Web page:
How the company with a $70,000 minimum wage is doing half a year later

Six months ago the CEO of Seattle-based tech company Gravity made headlines around the world after he announced that he was raising the minimum wage for all his employees to $70,000 a year (£46,000).

Dan Price cut his own salary to fund the decision, saying he was committed to fighting wage inequality and executive pay had got "out of whack".

It'll never work the critics said, and they were almost right.

Within a few months, several customers left the company over the "political statement", two of its most valuable employees quit saying the move unfairly rewarded less loyal and hardworking staff, and Price's own brother sued him to demand Dan buy his stake in the company.

But half a year later, it looks like Price's selflessness is starting to pay off.

Inc magazine reports that revenue growth at Gravity is twice as strong and profits have doubled since the salary hike decision was announced.

New business requests have skyrocketed from 30 a month to 2,000, and customer retention went up from 91 per cent to 95 per cent in the second quarter of 2015.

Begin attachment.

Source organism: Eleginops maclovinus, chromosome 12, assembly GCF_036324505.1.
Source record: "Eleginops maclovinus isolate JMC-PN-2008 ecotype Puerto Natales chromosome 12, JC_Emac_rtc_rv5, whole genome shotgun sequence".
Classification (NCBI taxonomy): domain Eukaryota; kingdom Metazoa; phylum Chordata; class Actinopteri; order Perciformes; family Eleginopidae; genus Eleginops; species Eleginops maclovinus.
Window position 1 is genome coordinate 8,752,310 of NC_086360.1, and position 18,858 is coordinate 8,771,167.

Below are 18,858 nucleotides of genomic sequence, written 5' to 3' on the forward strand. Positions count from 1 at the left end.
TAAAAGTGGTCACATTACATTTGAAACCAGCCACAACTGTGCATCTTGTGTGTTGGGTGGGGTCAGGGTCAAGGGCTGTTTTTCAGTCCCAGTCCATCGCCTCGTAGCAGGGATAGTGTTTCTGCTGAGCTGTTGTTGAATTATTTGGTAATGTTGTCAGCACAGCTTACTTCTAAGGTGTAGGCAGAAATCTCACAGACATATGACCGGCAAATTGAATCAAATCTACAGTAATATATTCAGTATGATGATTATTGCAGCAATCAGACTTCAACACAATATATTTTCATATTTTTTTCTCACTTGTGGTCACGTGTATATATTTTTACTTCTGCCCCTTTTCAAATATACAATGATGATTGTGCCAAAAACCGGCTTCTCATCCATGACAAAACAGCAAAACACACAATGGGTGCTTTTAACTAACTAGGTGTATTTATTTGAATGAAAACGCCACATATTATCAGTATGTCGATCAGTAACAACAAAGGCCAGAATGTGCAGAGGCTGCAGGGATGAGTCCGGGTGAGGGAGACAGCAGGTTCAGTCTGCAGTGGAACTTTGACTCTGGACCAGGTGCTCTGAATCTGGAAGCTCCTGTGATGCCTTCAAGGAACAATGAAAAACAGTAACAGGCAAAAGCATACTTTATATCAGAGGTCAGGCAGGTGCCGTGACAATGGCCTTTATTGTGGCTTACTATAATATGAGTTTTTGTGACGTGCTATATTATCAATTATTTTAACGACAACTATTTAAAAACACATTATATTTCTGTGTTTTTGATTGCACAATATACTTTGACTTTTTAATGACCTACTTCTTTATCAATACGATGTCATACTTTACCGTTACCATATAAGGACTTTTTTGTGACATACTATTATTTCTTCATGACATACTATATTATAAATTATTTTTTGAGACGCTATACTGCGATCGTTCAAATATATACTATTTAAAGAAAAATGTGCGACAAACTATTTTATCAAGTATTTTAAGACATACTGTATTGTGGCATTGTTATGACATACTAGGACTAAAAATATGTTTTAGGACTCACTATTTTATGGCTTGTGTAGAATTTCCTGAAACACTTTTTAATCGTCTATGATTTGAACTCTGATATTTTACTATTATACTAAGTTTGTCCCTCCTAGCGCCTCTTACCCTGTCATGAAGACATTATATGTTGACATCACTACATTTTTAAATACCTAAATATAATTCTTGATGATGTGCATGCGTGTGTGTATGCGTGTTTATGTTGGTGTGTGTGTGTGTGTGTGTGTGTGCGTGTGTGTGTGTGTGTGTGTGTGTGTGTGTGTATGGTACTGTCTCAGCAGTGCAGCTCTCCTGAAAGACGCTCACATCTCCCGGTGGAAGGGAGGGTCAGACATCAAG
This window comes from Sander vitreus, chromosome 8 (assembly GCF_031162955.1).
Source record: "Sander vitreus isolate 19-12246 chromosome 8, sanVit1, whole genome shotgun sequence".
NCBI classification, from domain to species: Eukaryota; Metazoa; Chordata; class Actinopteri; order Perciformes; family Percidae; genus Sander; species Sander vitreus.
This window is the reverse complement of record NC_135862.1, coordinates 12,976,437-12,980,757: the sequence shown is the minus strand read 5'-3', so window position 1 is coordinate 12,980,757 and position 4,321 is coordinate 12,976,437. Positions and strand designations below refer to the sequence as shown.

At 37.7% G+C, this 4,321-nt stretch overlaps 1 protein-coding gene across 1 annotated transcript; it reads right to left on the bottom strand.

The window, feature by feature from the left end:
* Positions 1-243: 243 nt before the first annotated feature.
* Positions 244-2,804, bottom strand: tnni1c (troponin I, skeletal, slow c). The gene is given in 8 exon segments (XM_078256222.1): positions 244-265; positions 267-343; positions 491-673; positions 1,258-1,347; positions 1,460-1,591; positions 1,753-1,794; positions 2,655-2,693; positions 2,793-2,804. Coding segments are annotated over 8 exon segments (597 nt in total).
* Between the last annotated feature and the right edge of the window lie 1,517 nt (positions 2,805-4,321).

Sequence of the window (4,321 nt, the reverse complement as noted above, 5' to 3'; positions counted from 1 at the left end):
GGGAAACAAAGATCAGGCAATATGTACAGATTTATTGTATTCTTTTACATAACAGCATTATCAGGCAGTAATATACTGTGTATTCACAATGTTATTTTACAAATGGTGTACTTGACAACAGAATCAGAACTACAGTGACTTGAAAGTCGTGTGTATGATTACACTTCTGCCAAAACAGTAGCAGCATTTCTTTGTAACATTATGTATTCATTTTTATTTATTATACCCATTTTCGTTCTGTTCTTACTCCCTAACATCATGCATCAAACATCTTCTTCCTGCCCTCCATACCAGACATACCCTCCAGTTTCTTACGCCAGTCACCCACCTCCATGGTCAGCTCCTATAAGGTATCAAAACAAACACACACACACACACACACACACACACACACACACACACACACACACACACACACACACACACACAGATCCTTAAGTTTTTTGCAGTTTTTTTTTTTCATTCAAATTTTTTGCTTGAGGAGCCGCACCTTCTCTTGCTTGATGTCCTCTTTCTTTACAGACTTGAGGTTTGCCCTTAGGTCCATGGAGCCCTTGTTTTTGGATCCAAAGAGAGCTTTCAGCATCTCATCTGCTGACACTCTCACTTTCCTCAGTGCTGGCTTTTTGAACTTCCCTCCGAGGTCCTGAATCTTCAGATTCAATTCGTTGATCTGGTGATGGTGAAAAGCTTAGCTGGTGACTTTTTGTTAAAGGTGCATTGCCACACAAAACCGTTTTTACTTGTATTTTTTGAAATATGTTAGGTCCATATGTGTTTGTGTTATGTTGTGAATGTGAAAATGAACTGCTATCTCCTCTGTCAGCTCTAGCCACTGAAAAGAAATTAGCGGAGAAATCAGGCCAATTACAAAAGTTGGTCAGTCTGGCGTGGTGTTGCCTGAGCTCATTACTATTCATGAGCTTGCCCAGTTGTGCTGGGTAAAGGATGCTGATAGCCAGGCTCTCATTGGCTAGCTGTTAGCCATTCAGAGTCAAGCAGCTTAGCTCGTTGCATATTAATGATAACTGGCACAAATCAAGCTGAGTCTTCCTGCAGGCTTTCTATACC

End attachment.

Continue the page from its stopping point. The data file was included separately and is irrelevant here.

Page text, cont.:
Speaking to Mic about the changes, Price said:

If [an employee's] car breaks down, or a tire goes flat, it is not a constant state of emergency anymore. Their economic breathing room has unleashed even more productivity and performance for independent businesses. Their job can be an extension of their values, rather than a place they go to make ends meet.

It might go against everything they teach in business school, but for Gravity at least, capitalism with a smiley face is working.

Keep reading...Show less
Please log in or register to upvote this article
The Conversation (0)